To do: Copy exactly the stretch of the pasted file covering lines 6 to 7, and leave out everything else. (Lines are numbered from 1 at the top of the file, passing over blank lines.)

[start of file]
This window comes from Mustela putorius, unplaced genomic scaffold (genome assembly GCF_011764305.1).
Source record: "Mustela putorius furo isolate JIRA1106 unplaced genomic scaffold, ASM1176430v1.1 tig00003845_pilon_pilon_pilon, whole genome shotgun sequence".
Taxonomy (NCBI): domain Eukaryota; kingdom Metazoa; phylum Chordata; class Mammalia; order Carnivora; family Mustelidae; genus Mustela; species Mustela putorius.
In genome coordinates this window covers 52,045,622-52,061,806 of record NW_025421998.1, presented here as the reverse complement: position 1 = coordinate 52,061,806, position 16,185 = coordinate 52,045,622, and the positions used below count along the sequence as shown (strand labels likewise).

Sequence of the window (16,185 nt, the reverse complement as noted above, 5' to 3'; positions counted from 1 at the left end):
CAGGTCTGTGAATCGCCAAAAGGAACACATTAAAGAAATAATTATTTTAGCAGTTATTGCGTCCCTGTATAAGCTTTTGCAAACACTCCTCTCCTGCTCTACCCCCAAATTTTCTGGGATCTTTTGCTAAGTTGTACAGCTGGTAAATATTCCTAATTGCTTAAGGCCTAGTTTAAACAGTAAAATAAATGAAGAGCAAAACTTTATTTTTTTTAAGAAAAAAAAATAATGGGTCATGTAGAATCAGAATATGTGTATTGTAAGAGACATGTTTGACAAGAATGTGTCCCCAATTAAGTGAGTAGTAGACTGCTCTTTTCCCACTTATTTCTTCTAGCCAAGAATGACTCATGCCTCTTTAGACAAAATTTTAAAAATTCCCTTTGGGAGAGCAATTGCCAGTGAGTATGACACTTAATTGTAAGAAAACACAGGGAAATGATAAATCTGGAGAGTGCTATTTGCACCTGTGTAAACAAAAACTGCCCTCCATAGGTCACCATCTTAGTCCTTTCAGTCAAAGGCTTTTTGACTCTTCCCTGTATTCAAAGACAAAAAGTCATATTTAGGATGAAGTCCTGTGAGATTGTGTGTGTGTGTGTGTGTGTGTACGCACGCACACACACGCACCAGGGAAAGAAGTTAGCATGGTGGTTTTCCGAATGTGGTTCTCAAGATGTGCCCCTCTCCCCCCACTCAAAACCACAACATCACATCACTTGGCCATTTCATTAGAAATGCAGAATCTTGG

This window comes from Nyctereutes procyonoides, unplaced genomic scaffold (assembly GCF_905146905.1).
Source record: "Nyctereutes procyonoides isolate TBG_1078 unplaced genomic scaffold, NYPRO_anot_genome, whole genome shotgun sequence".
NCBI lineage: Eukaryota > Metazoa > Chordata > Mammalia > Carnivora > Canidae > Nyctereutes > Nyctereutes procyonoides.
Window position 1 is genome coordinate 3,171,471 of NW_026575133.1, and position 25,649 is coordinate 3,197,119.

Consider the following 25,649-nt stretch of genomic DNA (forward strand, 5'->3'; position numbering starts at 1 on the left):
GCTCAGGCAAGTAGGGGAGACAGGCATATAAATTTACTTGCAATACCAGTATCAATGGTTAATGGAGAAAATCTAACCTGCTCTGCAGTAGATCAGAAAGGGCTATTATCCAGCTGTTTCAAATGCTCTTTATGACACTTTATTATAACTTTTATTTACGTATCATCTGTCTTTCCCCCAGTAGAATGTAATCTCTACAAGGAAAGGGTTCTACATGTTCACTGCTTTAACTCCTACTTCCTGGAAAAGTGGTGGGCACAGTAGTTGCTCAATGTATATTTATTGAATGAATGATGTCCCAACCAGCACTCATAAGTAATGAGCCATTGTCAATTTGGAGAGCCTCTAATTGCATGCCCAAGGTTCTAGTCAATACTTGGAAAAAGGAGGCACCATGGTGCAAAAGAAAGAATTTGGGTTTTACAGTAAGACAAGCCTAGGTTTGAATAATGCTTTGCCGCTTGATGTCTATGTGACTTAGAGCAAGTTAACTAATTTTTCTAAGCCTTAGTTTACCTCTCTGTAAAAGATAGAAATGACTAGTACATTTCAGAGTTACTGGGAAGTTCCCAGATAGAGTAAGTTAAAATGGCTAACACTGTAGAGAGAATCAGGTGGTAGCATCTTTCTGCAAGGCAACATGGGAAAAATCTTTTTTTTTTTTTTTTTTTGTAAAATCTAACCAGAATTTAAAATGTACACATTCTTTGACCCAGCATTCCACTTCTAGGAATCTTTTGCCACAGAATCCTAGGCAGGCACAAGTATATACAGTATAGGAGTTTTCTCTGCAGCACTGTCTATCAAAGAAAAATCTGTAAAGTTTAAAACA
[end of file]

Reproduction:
CAGGTCTGTGAATCGCCAAAAGGAACACATTAAAGAAATAATTATTTTAGCAGTTATTGCGTCCCTGTATAAGCTTTTGCAAACACTCCTCTCCTGCTCTACCCCCAAATTTTCTGGGATCTTTTGCTAAGTTGTACAGCTGGTAAATATTCCTAATTGCTTAAGGCCTAGTTTAAACAGTAAAATAAATGAAGAGCAAAACTTTATTTTTTTTAAGAAAAAAAAATAATGGGTCATGTAGAATCAGAATATGTGTATTGTAAGAGACATGTTTGACAAGAATGTGTCCCCAATTAAGTGAGTAGTAGACTGCTCTTTTCCCACTTATTTCTTCTAGCCAAGAATGACTCATGCCTCTTTAGACAAAATTTTAAAAATTCCCTTTGGGAGAGCAATTGCCAGTGAGTATGACACTTAATTGTAAGAAAACACAGGGAAATGATAAATCTGGAGAGTGCTATTTGCACCTGTGTAAACAAAAACTGCCCTCCATAGGTCACCATCTTAGTCCTTTCAGTCAAAGGCTTTTTGACTCTTCCCTGTATTCAAAGACAAAAAGTCATATTTAGGATGAAGTCCTGTGAGATTGTGTGTGTGTGTGTGTGTGTGTACGCACGCACACACACGCACCAGGGAAAGAAGTTAGCATGGTGGTTTTCCGAATGTGGTTCTCAAGATGTGCCCCTCTCCCCCCACTCAAAACCACAACATCACATCACTTGGCCATTTCATTAGAAATGCAGAATCTTGG

This window comes from Nyctereutes procyonoides, unplaced genomic scaffold (assembly GCF_905146905.1).